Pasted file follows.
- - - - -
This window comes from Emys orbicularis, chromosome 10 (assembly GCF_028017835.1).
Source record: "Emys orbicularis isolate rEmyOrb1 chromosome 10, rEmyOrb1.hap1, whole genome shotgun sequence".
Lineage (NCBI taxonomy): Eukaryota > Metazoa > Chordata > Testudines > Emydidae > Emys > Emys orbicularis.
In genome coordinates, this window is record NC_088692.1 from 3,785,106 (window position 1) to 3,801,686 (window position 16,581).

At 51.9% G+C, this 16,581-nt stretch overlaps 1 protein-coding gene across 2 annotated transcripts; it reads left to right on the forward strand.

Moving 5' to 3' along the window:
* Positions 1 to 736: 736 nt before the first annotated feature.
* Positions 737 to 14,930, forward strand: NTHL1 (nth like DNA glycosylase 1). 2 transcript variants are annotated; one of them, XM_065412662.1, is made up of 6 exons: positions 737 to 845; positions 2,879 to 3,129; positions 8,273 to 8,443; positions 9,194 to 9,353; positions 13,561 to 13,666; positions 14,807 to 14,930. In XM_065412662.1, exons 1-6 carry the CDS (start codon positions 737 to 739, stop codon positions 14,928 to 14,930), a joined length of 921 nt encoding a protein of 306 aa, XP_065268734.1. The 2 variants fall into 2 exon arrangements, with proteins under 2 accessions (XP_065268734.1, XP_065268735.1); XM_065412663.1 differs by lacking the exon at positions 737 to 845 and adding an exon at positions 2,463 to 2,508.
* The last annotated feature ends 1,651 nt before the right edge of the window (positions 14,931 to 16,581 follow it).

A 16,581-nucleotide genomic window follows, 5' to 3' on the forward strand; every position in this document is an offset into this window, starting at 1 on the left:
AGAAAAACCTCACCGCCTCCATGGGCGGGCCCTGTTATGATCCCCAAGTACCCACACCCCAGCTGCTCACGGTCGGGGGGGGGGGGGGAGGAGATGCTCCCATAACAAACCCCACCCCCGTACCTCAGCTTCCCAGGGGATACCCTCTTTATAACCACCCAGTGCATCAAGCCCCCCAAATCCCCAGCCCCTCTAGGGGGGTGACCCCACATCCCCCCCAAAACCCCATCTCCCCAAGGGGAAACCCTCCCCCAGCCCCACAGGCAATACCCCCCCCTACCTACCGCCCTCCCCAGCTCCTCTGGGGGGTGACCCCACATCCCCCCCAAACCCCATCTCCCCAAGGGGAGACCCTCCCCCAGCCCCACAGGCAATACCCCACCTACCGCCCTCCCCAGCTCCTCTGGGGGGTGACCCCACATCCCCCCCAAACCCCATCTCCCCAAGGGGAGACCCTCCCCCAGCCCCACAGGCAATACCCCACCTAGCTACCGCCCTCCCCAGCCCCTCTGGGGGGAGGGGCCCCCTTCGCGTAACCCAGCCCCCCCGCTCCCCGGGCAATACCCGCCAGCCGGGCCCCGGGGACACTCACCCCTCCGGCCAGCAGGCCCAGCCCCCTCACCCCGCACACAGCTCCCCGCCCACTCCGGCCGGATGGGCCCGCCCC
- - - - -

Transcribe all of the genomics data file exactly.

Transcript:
This window comes from Emys orbicularis, chromosome 10 (assembly GCF_028017835.1).
Source record: "Emys orbicularis isolate rEmyOrb1 chromosome 10, rEmyOrb1.hap1, whole genome shotgun sequence".
Lineage (NCBI taxonomy): Eukaryota > Metazoa > Chordata > Testudines > Emydidae > Emys > Emys orbicularis.
In genome coordinates, this window is record NC_088692.1 from 3,785,106 (window position 1) to 3,801,686 (window position 16,581).

At 51.9% G+C, this 16,581-nt stretch overlaps 1 protein-coding gene across 2 annotated transcripts; it reads left to right on the forward strand.

Moving 5' to 3' along the window:
* Positions 1 to 736: 736 nt before the first annotated feature.
* Positions 737 to 14,930, forward strand: NTHL1 (nth like DNA glycosylase 1). 2 transcript variants are annotated; one of them, XM_065412662.1, is made up of 6 exons: positions 737 to 845; positions 2,879 to 3,129; positions 8,273 to 8,443; positions 9,194 to 9,353; positions 13,561 to 13,666; positions 14,807 to 14,930. In XM_065412662.1, exons 1-6 carry the CDS (start codon positions 737 to 739, stop codon positions 14,928 to 14,930), a joined length of 921 nt encoding a protein of 306 aa, XP_065268734.1. The 2 variants fall into 2 exon arrangements, with proteins under 2 accessions (XP_065268734.1, XP_065268735.1); XM_065412663.1 differs by lacking the exon at positions 737 to 845 and adding an exon at positions 2,463 to 2,508.
* The last annotated feature ends 1,651 nt before the right edge of the window (positions 14,931 to 16,581 follow it).

A 16,581-nucleotide genomic window follows, 5' to 3' on the forward strand; every position in this document is an offset into this window, starting at 1 on the left:
AGAAAAACCTCACCGCCTCCATGGGCGGGCCCTGTTATGATCCCCAAGTACCCACACCCCAGCTGCTCACGGTCGGGGGGGGGGGGGGAGGAGATGCTCCCATAACAAACCCCACCCCCGTACCTCAGCTTCCCAGGGGATACCCTCTTTATAACCACCCAGTGCATCAAGCCCCCCAAATCCCCAGCCCCTCTAGGGGGGTGACCCCACATCCCCCCCAAAACCCCATCTCCCCAAGGGGAAACCCTCCCCCAGCCCCACAGGCAATACCCCCCCCTACCTACCGCCCTCCCCAGCTCCTCTGGGGGGTGACCCCACATCCCCCCCAAACCCCATCTCCCCAAGGGGAGACCCTCCCCCAGCCCCACAGGCAATACCCCACCTACCGCCCTCCCCAGCTCCTCTGGGGGGTGACCCCACATCCCCCCCAAACCCCATCTCCCCAAGGGGAGACCCTCCCCCAGCCCCACAGGCAATACCCCACCTAGCTACCGCCCTCCCCAGCCCCTCTGGGGGGAGGGGCCCCCTTCGCGTAACCCAGCCCCCCCGCTCCCCGGGCAATACCCGCCAGCCGGGCCCCGGGGACACTCACCCCTCCGGCCAGCAGGCCCAGCCCCCTCACCCCGCACACAGCTCCCCGCCCACTCCGGCCGGATGGGCCCGCCCC